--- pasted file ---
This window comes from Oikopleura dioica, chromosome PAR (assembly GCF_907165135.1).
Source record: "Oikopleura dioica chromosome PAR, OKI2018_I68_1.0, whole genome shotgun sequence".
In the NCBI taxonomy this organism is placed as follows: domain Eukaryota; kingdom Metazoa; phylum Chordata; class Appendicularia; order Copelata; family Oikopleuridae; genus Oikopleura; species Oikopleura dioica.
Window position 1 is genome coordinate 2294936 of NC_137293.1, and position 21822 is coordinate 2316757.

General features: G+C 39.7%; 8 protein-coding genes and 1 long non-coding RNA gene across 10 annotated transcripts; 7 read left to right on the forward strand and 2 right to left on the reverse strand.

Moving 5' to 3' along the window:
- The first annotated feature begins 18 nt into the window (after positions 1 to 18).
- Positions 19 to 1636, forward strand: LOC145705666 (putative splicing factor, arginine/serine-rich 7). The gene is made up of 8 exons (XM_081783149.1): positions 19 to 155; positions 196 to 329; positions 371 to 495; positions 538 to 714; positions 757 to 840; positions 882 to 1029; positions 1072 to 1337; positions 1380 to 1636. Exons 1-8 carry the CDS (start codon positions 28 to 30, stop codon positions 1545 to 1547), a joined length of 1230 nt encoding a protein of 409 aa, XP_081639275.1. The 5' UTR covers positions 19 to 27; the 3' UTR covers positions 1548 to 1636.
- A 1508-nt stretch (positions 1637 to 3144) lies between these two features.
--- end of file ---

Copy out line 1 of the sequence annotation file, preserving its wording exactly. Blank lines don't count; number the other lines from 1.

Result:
This window comes from Oikopleura dioica, chromosome PAR (assembly GCF_907165135.1).